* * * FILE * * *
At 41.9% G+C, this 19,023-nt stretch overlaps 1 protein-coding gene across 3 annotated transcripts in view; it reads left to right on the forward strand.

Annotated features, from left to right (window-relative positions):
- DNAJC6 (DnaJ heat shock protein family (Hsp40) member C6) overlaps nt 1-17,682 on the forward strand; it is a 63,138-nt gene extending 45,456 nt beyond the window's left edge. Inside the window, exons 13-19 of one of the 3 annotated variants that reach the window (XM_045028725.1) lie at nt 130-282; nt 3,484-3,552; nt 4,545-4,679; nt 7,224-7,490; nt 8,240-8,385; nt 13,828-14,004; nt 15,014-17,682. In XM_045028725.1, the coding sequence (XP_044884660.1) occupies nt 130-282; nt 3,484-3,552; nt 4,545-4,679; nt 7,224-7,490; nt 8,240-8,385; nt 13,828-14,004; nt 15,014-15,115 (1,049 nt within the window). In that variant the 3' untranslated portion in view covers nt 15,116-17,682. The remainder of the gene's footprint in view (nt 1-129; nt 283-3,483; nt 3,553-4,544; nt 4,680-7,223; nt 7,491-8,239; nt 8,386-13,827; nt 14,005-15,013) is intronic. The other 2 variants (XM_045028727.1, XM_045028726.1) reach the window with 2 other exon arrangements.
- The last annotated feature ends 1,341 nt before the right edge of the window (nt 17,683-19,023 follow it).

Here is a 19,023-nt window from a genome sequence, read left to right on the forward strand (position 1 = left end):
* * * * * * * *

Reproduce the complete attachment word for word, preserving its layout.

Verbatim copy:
At 41.9% G+C, this 19,023-nt stretch overlaps 1 protein-coding gene across 3 annotated transcripts in view; it reads left to right on the forward strand.

Annotated features, from left to right (window-relative positions):
- DNAJC6 (DnaJ heat shock protein family (Hsp40) member C6) overlaps nt 1-17,682 on the forward strand; it is a 63,138-nt gene extending 45,456 nt beyond the window's left edge. Inside the window, exons 13-19 of one of the 3 annotated variants that reach the window (XM_045028725.1) lie at nt 130-282; nt 3,484-3,552; nt 4,545-4,679; nt 7,224-7,490; nt 8,240-8,385; nt 13,828-14,004; nt 15,014-17,682. In XM_045028725.1, the coding sequence (XP_044884660.1) occupies nt 130-282; nt 3,484-3,552; nt 4,545-4,679; nt 7,224-7,490; nt 8,240-8,385; nt 13,828-14,004; nt 15,014-15,115 (1,049 nt within the window). In that variant the 3' untranslated portion in view covers nt 15,116-17,682. The remainder of the gene's footprint in view (nt 1-129; nt 283-3,483; nt 3,553-4,544; nt 4,680-7,223; nt 7,491-8,239; nt 8,386-13,827; nt 14,005-15,013) is intronic. The other 2 variants (XM_045028727.1, XM_045028726.1) reach the window with 2 other exon arrangements.
- The last annotated feature ends 1,341 nt before the right edge of the window (nt 17,683-19,023 follow it).

Here is a 19,023-nt window from a genome sequence, read left to right on the forward strand (position 1 = left end):